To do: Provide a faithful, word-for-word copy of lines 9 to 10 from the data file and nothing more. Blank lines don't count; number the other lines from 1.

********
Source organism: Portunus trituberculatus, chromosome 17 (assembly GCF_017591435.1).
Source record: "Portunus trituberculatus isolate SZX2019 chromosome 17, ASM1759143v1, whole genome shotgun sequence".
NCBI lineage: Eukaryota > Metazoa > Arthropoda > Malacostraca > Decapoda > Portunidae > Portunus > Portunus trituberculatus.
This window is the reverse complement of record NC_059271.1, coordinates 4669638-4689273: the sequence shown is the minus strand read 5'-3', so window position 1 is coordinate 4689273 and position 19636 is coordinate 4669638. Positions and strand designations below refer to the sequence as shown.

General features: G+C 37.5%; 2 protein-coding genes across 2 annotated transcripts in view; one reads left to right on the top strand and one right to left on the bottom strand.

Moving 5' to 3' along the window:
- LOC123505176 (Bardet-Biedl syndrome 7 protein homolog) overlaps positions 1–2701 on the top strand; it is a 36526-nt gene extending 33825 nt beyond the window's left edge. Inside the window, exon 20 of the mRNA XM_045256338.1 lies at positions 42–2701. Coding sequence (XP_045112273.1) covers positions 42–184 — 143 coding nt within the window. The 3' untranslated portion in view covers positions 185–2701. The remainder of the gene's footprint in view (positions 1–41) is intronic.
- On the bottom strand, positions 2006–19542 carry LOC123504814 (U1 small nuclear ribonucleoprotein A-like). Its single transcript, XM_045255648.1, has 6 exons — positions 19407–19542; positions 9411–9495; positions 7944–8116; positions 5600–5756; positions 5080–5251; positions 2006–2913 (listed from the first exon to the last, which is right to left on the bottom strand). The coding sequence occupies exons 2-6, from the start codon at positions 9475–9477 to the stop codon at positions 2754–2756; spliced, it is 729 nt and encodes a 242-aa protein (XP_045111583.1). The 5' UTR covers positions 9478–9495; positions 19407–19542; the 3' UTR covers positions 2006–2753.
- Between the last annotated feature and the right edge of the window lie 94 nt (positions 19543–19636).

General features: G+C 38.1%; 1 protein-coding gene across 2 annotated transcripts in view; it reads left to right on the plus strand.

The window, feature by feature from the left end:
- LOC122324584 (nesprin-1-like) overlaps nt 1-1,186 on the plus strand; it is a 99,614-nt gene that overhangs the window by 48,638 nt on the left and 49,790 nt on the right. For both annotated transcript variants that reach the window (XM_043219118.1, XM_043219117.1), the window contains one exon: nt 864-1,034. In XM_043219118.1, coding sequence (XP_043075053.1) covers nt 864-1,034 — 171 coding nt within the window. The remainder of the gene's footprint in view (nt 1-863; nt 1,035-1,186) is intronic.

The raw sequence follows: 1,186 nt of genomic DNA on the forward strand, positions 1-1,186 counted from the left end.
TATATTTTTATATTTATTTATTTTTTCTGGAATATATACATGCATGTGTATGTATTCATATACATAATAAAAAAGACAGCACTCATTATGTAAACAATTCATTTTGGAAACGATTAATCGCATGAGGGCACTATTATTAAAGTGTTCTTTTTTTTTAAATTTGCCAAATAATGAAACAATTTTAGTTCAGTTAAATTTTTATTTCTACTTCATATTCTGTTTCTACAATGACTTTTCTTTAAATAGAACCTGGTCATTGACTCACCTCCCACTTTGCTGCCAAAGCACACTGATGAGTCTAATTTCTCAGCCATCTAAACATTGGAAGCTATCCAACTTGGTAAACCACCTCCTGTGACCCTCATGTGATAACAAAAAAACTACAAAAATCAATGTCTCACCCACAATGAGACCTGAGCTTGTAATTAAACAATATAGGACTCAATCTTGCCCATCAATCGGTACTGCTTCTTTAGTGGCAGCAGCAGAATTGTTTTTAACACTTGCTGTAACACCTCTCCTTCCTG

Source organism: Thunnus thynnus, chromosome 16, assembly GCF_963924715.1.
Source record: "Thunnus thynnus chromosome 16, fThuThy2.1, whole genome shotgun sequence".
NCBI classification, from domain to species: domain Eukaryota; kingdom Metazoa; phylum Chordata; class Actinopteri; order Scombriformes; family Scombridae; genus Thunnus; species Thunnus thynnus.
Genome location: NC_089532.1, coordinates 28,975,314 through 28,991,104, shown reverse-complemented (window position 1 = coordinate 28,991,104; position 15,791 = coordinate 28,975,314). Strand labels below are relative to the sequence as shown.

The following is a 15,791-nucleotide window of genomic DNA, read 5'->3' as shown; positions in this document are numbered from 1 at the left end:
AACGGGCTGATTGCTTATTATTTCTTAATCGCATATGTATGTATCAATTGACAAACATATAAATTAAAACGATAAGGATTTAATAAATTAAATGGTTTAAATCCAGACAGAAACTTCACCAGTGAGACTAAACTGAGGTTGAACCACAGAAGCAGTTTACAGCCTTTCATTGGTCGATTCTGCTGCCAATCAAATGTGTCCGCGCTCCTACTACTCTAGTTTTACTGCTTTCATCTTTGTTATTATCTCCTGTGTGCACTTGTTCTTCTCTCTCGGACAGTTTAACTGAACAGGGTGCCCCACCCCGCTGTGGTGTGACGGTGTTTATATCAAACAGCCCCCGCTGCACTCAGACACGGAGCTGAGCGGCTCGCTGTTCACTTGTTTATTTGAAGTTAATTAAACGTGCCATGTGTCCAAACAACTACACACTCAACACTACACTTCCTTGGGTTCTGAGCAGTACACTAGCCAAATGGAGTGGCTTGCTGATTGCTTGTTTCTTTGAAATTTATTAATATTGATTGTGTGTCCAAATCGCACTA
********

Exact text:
- Between the last annotated feature and the right edge of the window lie 94 nt (positions 19543–19636).

General features: G+C 38.1%; 1 protein-coding gene across 2 annotated transcripts in view; it reads left to right on the plus strand.